In 1997, the Philippines abruptly departed from the above position and made an official territorial claim to China's Huangyan Island. Since then, it has adopted domestic legislations and issued official documents, looking for excuses and creating the basis for its change of position. This was more than half a century after the Chinese government first approved and published the name of Huangyan Island.

Sunset above the waters near Huangyan Island in the South China Sea, June 30, 2014. /CFP
Sunset above the waters near Huangyan Island in the South China Sea, June 30, 2014. /CFP

Sunset above the waters near Huangyan Island in the South China Sea, June 30, 2014. /CFP

The Philippines argued that Huangyan Island was within the 200-nautical-mile exclusive economic zone that it had claimed and was therefore part of Philippine territory. However, the rule of territorial acquisition by "proximity" does not exist in international law. A country cannot use its sovereign rights over resources to deny another country's territorial sovereignty, or to make territorial claims against another country. To do so would not only violate the principle of "the land dominates the sea" but would also violate the UN Charter and the basic norms of international law.

The Philippines also argued that it had "effective jurisdiction" over Huangyan Island. But no matter that there was a Philippines flag raised on the island in 1965 or that there was marine scientific research in a unspecified year, what it proves is not "effective jurisdiction" over Huangyan Island, but the violation of China's territorial sovereignty.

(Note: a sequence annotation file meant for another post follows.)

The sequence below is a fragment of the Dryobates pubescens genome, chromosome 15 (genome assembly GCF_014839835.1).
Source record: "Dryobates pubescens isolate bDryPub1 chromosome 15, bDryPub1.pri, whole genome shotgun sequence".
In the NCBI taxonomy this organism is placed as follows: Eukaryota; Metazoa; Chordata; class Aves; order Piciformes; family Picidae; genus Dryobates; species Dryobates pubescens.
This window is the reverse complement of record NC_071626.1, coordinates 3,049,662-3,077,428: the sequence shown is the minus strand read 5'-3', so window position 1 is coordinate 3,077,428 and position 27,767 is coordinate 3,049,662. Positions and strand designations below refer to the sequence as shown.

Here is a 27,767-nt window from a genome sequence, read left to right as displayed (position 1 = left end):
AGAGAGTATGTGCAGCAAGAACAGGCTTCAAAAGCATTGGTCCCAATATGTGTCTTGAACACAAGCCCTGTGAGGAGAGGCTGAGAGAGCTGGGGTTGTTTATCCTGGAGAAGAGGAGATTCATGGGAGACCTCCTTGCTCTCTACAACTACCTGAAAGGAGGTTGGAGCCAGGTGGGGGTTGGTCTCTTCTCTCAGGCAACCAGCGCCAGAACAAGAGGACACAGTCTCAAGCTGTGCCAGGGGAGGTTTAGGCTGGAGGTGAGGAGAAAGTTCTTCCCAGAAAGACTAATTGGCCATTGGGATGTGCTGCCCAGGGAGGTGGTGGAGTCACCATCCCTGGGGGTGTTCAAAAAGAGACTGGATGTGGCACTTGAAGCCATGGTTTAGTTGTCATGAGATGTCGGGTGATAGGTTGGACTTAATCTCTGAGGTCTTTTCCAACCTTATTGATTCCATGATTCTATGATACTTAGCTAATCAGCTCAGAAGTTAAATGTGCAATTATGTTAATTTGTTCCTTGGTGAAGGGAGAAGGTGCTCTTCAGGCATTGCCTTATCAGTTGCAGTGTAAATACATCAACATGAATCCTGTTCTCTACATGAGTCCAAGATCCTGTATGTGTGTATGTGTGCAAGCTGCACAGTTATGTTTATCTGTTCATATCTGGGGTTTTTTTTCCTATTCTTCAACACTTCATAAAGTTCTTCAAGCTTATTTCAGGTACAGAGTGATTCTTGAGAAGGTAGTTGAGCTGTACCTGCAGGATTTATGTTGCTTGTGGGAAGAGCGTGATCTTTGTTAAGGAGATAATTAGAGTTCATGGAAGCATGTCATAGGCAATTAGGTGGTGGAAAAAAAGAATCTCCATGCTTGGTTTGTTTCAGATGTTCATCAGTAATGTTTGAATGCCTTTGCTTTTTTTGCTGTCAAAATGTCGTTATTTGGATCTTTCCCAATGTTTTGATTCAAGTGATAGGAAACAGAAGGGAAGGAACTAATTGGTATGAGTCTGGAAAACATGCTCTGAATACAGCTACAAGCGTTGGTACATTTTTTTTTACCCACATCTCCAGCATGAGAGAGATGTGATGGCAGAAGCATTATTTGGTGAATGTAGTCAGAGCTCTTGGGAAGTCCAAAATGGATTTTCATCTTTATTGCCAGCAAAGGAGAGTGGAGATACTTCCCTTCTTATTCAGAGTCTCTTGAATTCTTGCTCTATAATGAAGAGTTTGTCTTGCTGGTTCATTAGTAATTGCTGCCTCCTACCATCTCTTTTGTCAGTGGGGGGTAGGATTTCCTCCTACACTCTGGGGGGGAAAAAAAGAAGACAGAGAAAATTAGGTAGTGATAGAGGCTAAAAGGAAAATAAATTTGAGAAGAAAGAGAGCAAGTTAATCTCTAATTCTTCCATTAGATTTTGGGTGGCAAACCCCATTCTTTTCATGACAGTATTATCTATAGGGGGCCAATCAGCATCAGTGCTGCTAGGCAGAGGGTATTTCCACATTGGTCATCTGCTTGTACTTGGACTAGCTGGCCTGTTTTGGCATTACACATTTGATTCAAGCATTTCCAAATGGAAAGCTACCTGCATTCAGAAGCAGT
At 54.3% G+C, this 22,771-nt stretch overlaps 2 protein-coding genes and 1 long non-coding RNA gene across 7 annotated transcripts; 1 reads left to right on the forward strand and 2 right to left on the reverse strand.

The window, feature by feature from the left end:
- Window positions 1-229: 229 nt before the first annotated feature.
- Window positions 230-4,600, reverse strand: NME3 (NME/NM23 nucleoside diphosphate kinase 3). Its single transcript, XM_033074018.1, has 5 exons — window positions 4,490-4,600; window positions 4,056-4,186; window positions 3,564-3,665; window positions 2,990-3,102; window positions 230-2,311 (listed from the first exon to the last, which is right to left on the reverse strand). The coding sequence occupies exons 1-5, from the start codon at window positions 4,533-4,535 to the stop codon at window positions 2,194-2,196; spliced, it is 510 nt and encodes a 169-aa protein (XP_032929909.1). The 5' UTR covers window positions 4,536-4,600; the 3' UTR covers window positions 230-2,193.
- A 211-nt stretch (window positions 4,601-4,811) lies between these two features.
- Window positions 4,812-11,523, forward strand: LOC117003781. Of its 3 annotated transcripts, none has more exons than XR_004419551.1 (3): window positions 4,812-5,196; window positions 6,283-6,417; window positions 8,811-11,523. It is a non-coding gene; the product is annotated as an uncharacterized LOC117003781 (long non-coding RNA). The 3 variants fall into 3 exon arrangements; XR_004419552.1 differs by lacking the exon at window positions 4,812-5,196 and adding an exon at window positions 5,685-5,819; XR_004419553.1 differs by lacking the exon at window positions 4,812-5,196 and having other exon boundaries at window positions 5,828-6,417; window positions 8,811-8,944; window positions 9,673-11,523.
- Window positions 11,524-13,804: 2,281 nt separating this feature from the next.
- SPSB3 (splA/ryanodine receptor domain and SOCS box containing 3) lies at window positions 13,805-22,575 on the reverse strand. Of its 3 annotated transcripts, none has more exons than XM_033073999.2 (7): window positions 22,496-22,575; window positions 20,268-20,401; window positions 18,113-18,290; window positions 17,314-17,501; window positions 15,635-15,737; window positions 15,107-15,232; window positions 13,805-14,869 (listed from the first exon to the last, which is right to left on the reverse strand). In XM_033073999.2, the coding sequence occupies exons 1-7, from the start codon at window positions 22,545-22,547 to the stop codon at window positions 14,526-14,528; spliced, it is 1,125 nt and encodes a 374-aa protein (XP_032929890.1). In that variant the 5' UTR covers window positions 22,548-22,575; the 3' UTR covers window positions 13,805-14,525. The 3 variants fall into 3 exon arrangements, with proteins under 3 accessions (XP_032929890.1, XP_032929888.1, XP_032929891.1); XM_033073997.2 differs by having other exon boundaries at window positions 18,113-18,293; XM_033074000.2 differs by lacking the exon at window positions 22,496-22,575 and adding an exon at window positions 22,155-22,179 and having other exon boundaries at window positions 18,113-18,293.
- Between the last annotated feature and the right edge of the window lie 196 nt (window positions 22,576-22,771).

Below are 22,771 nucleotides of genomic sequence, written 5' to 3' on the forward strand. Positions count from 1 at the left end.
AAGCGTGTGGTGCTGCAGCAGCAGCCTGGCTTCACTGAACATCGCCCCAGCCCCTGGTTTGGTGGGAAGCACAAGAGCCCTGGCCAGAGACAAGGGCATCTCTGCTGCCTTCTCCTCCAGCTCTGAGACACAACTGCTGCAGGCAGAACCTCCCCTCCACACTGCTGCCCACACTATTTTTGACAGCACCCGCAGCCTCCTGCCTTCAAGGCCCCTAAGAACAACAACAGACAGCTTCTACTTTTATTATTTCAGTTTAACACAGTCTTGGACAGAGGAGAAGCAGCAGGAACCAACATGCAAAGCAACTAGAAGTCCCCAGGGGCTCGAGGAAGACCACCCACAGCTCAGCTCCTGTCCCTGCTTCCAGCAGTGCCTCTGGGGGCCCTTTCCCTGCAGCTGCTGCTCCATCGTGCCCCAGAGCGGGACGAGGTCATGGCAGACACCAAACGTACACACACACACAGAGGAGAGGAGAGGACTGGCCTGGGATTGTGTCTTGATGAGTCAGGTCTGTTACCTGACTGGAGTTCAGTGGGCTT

Taking a look at the Philippines' sovereignty claim over Huangyan Island since 1997, one will easily find its legal basis keeps shifting, without the necessary consistency and continuity, which are logically incoherent on many occasions. Perhaps this is because the Philippines wants to draw its conclusions first and then find the necessary evidence. It has to find excuses or make up a basis for its encroachment on China's Huangyan Island, even if these arguments are far-fetched or even absurd in terms of history, facts and jurisprudence.

Philippines' statements in recent years indicate its main concern is the livelihood of fishermen. Since the second half of 2016, the Chinese government and the Philippine government have reached consensus on the proper handling of the South China Sea arbitration case, so that it does not affect relations between the two countries, leading to the turn-around in their bilateral relations.

China has not made concessions on the sovereignty of Huangyan Island, but it has made goodwill arrangements for Filipino fishermen to fish in the waters near Huangyan Island out of the friendship and brotherhood between the two nations.

Recently, the Philippines has reduced its willingness to exercise self-restraint on the South China Sea issue and hyped up maritime development. The maritime tacit understanding that China and the Philippines had formed at the technical and operational levels was broken by the unilateral actions of the Philippines.

At a time when the risk of maritime friction is increasing, the Philippines should realize that it is the right way to properly manage differences and maintain maritime stability through the bilateral communication mechanism between China and the Philippines. Attempts to provoke infringement through paramilitary means, and pretending to be victims to deceive international perception, will only be counterproductive.